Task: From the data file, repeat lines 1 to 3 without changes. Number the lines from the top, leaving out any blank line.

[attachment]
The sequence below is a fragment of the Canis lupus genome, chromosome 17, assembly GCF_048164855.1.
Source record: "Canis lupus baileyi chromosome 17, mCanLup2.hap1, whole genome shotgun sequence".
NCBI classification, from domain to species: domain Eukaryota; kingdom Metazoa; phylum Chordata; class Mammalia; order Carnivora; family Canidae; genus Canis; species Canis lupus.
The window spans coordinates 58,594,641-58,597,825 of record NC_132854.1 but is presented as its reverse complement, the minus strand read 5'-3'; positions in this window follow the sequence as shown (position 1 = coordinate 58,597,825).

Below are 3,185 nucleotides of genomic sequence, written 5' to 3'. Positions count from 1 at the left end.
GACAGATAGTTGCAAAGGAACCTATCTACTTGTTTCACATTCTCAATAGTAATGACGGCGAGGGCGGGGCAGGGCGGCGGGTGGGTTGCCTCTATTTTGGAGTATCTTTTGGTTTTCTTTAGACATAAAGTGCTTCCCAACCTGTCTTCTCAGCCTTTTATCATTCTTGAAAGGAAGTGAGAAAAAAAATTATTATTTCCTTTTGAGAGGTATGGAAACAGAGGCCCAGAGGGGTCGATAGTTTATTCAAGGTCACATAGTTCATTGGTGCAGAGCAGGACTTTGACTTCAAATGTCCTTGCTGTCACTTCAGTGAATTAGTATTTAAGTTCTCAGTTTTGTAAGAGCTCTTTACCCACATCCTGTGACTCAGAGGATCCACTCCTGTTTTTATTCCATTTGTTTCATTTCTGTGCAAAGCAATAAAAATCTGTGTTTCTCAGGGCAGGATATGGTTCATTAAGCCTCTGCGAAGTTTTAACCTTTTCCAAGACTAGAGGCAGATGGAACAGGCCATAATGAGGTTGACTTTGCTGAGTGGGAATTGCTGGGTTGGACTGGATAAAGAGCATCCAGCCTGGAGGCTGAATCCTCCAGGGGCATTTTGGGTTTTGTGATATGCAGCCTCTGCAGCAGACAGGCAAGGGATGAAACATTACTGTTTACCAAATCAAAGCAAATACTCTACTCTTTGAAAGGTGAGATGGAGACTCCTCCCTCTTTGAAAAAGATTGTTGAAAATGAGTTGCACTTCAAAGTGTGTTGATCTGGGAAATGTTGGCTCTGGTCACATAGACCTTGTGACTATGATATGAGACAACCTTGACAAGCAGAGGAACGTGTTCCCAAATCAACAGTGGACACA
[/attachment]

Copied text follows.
The sequence below is a fragment of the Canis lupus genome, chromosome 17, assembly GCF_048164855.1.
Source record: "Canis lupus baileyi chromosome 17, mCanLup2.hap1, whole genome shotgun sequence".
NCBI classification, from domain to species: domain Eukaryota; kingdom Metazoa; phylum Chordata; class Mammalia; order Carnivora; family Canidae; genus Canis; species Canis lupus.